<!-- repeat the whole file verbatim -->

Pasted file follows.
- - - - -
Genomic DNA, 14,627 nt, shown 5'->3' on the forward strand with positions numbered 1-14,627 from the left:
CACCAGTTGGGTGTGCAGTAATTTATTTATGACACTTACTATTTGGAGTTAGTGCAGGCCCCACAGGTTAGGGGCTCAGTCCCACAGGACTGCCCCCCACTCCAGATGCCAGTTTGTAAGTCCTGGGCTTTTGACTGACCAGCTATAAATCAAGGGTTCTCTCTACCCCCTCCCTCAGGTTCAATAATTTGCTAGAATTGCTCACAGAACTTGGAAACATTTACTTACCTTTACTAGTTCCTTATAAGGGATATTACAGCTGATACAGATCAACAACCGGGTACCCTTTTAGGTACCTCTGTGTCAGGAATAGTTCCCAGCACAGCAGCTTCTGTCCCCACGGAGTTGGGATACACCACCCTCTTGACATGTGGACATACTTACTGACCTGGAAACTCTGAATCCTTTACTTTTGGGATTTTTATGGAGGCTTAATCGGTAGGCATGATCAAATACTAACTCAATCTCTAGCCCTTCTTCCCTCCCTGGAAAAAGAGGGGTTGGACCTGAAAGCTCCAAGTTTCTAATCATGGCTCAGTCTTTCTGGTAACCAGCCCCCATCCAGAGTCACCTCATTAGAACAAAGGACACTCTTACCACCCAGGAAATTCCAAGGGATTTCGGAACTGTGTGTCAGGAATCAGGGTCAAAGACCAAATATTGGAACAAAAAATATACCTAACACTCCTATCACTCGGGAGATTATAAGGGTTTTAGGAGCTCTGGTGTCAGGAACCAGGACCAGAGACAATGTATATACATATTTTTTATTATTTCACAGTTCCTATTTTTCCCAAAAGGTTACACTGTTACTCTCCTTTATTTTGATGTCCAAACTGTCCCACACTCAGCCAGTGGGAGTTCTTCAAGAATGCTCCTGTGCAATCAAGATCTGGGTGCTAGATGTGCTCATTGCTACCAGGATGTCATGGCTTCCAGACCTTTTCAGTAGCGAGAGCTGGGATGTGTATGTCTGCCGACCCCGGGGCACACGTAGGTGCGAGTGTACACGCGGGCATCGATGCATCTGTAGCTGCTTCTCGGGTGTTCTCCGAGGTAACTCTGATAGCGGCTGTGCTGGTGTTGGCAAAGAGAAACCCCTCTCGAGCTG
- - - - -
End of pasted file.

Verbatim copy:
Genomic DNA, 14,627 nt, shown 5'->3' on the forward strand with positions numbered 1-14,627 from the left:
CACCAGTTGGGTGTGCAGTAATTTATTTATGACACTTACTATTTGGAGTTAGTGCAGGCCCCACAGGTTAGGGGCTCAGTCCCACAGGACTGCCCCCCACTCCAGATGCCAGTTTGTAAGTCCTGGGCTTTTGACTGACCAGCTATAAATCAAGGGTTCTCTCTACCCCCTCCCTCAGGTTCAATAATTTGCTAGAATTGCTCACAGAACTTGGAAACATTTACTTACCTTTACTAGTTCCTTATAAGGGATATTACAGCTGATACAGATCAACAACCGGGTACCCTTTTAGGTACCTCTGTGTCAGGAATAGTTCCCAGCACAGCAGCTTCTGTCCCCACGGAGTTGGGATACACCACCCTCTTGACATGTGGACATACTTACTGACCTGGAAACTCTGAATCCTTTACTTTTGGGATTTTTATGGAGGCTTAATCGGTAGGCATGATCAAATACTAACTCAATCTCTAGCCCTTCTTCCCTCCCTGGAAAAAGAGGGGTTGGACCTGAAAGCTCCAAGTTTCTAATCATGGCTCAGTCTTTCTGGTAACCAGCCCCCATCCAGAGTCACCTCATTAGAACAAAGGACACTCTTACCACCCAGGAAATTCCAAGGGATTTCGGAACTGTGTGTCAGGAATCAGGGTCAAAGACCAAATATTGGAACAAAAAATATACCTAACACTCCTATCACTCGGGAGATTATAAGGGTTTTAGGAGCTCTGGTGTCAGGAACCAGGACCAGAGACAATGTATATACATATTTTTTATTATTTCACAGTTCCTATTTTTCCCAAAAGGTTACACTGTTACTCTCCTTTATTTTGATGTCCAAACTGTCCCACACTCAGCCAGTGGGAGTTCTTCAAGAATGCTCCTGTGCAATCAAGATCTGGGTGCTAGATGTGCTCATTGCTACCAGGATGTCATGGCTTCCAGACCTTTTCAGTAGCGAGAGCTGGGATGTGTATGTCTGCCGACCCCGGGGCACACGTAGGTGCGAGTGTACACGCGGGCATCGATGCATCTGTAGCTGCTTCTCGGGTGTTCTCCGAGGTAACTCTGATAGCGGCTGTGCTGGTGTTGGCAAAGAGAAACCCCTCTCGAGCTG